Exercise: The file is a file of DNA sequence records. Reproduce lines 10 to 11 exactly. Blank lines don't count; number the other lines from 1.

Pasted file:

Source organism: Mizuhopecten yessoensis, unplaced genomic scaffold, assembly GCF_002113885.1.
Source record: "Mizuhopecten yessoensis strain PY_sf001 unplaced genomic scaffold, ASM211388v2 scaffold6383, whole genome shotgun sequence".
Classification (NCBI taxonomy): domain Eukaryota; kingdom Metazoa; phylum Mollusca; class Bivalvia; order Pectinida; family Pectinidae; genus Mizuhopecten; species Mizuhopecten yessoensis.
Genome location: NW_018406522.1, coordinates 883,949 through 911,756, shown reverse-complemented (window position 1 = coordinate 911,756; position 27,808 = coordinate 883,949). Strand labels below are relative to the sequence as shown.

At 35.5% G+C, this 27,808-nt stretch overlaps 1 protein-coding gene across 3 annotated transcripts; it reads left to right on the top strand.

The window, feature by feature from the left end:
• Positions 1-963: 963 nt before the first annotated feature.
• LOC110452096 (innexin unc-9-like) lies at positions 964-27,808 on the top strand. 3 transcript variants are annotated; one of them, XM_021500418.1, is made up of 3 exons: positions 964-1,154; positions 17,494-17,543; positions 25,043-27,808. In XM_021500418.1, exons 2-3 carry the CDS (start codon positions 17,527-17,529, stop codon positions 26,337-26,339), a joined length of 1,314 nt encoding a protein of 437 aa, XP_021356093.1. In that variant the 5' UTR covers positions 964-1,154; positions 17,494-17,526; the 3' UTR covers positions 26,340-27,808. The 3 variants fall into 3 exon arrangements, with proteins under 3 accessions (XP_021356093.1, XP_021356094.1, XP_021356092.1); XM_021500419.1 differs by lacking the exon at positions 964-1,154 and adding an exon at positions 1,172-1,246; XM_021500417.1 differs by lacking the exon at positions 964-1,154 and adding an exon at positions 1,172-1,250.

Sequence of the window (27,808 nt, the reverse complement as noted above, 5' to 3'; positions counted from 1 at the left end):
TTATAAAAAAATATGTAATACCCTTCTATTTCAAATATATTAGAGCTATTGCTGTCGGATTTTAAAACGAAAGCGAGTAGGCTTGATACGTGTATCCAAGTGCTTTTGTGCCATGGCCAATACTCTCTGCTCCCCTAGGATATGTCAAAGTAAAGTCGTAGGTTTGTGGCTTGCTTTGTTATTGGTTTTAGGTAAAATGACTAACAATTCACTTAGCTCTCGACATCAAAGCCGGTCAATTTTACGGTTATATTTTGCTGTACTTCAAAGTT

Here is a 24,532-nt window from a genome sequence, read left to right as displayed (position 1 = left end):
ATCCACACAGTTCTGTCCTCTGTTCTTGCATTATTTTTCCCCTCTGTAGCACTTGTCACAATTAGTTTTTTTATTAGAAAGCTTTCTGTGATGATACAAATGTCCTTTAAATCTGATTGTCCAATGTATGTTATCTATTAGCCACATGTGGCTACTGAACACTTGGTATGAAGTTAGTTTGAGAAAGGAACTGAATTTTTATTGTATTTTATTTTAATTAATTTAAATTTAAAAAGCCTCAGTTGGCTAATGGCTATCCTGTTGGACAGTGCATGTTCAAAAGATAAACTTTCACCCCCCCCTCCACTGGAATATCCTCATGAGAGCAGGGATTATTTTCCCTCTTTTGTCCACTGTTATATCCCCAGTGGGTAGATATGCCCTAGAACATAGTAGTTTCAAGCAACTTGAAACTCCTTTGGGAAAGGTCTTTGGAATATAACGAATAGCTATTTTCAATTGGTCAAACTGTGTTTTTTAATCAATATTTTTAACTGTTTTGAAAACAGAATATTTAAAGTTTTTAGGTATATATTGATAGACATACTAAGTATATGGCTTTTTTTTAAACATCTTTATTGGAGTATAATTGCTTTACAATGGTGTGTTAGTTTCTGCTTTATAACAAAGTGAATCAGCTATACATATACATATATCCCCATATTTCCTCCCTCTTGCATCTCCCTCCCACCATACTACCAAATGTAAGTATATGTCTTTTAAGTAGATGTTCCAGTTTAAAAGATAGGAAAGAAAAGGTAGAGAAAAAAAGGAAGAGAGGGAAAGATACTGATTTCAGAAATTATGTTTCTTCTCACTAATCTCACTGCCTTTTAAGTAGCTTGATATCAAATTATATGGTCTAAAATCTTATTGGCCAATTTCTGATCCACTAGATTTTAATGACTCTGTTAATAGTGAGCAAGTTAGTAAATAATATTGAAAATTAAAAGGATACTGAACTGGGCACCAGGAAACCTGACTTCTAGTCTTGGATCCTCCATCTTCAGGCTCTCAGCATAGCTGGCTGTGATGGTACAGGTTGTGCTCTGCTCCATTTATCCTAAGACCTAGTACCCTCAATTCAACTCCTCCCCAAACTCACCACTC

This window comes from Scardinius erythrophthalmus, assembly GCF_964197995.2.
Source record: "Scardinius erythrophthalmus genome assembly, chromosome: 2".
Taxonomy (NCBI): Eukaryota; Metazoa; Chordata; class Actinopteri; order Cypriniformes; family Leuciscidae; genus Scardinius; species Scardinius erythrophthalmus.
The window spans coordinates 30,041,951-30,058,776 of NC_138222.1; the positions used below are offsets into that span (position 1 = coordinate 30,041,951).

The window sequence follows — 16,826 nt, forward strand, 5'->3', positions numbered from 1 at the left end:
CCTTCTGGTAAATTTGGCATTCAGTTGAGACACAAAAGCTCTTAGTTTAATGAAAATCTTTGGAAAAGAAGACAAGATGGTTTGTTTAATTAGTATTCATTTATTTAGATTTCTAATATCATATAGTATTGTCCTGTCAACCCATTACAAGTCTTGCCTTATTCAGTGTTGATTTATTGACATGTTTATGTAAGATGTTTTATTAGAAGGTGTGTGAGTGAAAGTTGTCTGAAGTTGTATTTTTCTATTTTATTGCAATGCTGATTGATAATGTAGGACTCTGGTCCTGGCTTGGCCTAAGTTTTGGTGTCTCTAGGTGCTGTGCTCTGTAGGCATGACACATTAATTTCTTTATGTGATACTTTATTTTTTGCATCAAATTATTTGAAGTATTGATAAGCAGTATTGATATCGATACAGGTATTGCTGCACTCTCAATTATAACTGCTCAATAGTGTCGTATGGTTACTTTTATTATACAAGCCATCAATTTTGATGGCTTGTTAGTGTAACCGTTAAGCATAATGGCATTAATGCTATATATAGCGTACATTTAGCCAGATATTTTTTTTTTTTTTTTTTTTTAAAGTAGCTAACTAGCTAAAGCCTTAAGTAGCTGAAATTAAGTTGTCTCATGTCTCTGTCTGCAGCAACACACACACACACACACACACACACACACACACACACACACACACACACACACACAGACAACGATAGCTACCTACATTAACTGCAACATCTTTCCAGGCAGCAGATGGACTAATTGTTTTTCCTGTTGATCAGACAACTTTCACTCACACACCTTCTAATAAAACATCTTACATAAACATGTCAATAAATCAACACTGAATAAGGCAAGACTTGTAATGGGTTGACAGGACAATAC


TTATAAAAAAATATGTAATACCCTTCTATTTCAAATATATTAGAGCTATTGCTGTCGGATTTTAAAACGAAAGCGAGTAGGCTTGATACGTGTATCCAAGTGCTTTTGTGCCATGGCCAATACTCTCTGCTCCCCTAGGATATGTCAAAGTAAAGTCGTAGGTTTGTGGCTTGCTTTGTTATTGGTTTTAGGTAAAATGACTAACAATTCACTTAGCTCTCGACATCAAAGCCGGTCAATTTTACGGTTATATTTTGCTGTACTTCAAAGTT

Here is a 24,532-nt window from a genome sequence, read left to right as displayed (position 1 = left end):